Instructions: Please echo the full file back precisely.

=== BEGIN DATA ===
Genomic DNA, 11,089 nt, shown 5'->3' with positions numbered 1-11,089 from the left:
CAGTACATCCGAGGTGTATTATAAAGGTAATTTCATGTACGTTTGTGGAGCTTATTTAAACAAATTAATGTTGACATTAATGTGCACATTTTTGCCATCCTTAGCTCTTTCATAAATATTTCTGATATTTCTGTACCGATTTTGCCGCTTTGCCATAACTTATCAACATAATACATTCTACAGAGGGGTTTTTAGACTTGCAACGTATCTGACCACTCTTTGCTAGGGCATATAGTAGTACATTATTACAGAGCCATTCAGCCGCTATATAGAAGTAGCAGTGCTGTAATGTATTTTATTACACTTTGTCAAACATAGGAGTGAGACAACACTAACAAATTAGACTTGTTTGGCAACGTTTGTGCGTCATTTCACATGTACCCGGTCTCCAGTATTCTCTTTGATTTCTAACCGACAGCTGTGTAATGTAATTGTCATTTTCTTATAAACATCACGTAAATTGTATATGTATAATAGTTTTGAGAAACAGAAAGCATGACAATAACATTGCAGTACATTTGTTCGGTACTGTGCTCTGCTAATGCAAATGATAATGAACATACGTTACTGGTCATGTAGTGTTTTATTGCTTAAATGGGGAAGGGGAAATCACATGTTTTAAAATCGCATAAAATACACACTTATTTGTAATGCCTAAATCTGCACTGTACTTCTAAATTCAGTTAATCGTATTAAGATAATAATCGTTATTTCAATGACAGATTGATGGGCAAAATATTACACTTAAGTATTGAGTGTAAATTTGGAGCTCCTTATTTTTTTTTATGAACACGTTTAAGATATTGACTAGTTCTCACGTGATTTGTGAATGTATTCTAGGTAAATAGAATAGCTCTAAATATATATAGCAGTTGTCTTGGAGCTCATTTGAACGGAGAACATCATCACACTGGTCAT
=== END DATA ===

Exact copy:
Genomic DNA, 11,089 nt, shown 5'->3' with positions numbered 1-11,089 from the left:
CAGTACATCCGAGGTGTATTATAAAGGTAATTTCATGTACGTTTGTGGAGCTTATTTAAACAAATTAATGTTGACATTAATGTGCACATTTTTGCCATCCTTAGCTCTTTCATAAATATTTCTGATATTTCTGTACCGATTTTGCCGCTTTGCCATAACTTATCAACATAATACATTCTACAGAGGGGTTTTTAGACTTGCAACGTATCTGACCACTCTTTGCTAGGGCATATAGTAGTACATTATTACAGAGCCATTCAGCCGCTATATAGAAGTAGCAGTGCTGTAATGTATTTTATTACACTTTGTCAAACATAGGAGTGAGACAACACTAACAAATTAGACTTGTTTGGCAACGTTTGTGCGTCATTTCACATGTACCCGGTCTCCAGTATTCTCTTTGATTTCTAACCGACAGCTGTGTAATGTAATTGTCATTTTCTTATAAACATCACGTAAATTGTATATGTATAATAGTTTTGAGAAACAGAAAGCATGACAATAACATTGCAGTACATTTGTTCGGTACTGTGCTCTGCTAATGCAAATGATAATGAACATACGTTACTGGTCATGTAGTGTTTTATTGCTTAAATGGGGAAGGGGAAATCACATGTTTTAAAATCGCATAAAATACACACTTATTTGTAATGCCTAAATCTGCACTGTACTTCTAAATTCAGTTAATCGTATTAAGATAATAATCGTTATTTCAATGACAGATTGATGGGCAAAATATTACACTTAAGTATTGAGTGTAAATTTGGAGCTCCTTATTTTTTTTTATGAACACGTTTAAGATATTGACTAGTTCTCACGTGATTTGTGAATGTATTCTAGGTAAATAGAATAGCTCTAAATATATATAGCAGTTGTCTTGGAGCTCATTTGAACGGAGAACATCATCACACTGGTCAT